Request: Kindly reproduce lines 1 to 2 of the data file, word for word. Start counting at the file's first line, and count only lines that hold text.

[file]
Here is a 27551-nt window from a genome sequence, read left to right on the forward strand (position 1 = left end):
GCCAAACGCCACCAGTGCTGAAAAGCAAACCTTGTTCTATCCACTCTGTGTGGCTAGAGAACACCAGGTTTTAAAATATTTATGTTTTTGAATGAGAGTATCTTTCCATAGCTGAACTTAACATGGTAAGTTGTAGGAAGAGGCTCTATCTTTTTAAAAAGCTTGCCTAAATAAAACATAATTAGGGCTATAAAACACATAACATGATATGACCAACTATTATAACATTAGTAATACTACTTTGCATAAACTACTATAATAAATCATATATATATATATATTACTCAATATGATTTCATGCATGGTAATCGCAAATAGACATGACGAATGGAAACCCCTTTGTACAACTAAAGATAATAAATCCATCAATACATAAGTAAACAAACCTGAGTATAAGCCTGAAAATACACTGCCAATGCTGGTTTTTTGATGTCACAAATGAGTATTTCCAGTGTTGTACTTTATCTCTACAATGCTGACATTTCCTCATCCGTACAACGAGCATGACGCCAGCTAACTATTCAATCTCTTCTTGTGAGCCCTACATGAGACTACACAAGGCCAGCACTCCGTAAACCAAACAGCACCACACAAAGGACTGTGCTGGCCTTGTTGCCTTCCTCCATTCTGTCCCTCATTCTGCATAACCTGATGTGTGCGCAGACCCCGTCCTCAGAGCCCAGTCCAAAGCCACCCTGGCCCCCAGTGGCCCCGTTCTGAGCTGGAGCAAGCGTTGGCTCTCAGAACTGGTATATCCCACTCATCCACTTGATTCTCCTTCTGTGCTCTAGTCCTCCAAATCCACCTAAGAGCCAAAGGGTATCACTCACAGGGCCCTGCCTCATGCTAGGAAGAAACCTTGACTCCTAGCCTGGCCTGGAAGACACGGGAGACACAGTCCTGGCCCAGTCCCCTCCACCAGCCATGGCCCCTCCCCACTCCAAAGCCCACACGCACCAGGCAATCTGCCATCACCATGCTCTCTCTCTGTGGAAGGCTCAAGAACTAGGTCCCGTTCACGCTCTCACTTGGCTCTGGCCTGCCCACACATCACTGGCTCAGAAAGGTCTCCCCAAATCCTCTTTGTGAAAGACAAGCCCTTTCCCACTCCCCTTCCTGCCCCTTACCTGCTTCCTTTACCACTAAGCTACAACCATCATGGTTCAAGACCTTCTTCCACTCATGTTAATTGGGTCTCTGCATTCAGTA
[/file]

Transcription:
Here is a 27551-nt window from a genome sequence, read left to right on the forward strand (position 1 = left end):
GCCAAACGCCACCAGTGCTGAAAAGCAAACCTTGTTCTATCCACTCTGTGTGGCTAGAGAACACCAGGTTTTAAAATATTTATGTTTTTGAATGAGAGTATCTTTCCATAGCTGAACTTAACATGGTAAGTTGTAGGAAGAGGCTCTATCTTTTTAAAAAGCTTGCCTAAATAAAACATAATTAGGGCTATAAAACACATAACATGATATGACCAACTATTATAACATTAGTAATACTACTTTGCATAAACTACTATAATAAATCATATATATATATATATTACTCAATATGATTTCATGCATGGTAATCGCAAATAGACATGACGAATGGAAACCCCTTTGTACAACTAAAGATAATAAATCCATCAATACATAAGTAAACAAACCTGAGTATAAGCCTGAAAATACACTGCCAATGCTGGTTTTTTGATGTCACAAATGAGTATTTCCAGTGTTGTACTTTATCTCTACAATGCTGACATTTCCTCATCCGTACAACGAGCATGACGCCAGCTAACTATTCAATCTCTTCTTGTGAGCCCTACATGAGACTACACAAGGCCAGCACTCCGTAAACCAAACAGCACCACACAAAGGACTGTGCTGGCCTTGTTGCCTTCCTCCATTCTGTCCCTCATTCTGCATAACCTGATGTGTGCGCAGACCCCGTCCTCAGAGCCCAGTCCAAAGCCACCCTGGCCCCCAGTGGCCCCGTTCTGAGCTGGAGCAAGCGTTGGCTCTCAGAACTGGTATATCCCACTCATCCACTTGATTCTCCTTCTGTGCTCTAGTCCTCCAAATCCACCTAAGAGCCAAAGGGTATCACTCACAGGGCCCTGCCTCATGCTAGGAAGAAACCTTGACTCCTAGCCTGGCCTGGAAGACACGGGAGACACAGTCCTGGCCCAGTCCCCTCCACCAGCCATGGCCCCTCCCCACTCCAAAGCCCACACGCACCAGGCAATCTGCCATCACCATGCTCTCTCTCTGTGGAAGGCTCAAGAACTAGGTCCCGTTCACGCTCTCACTTGGCTCTGGCCTGCCCACACATCACTGGCTCAGAAAGGTCTCCCCAAATCCTCTTTGTGAAAGACAAGCCCTTTCCCACTCCCCTTCCTGCCCCTTACCTGCTTCCTTTACCACTAAGCTACAACCATCATGGTTCAAGACCTTCTTCCACTCATGTTAATTGGGTCTCTGCATTCAGTA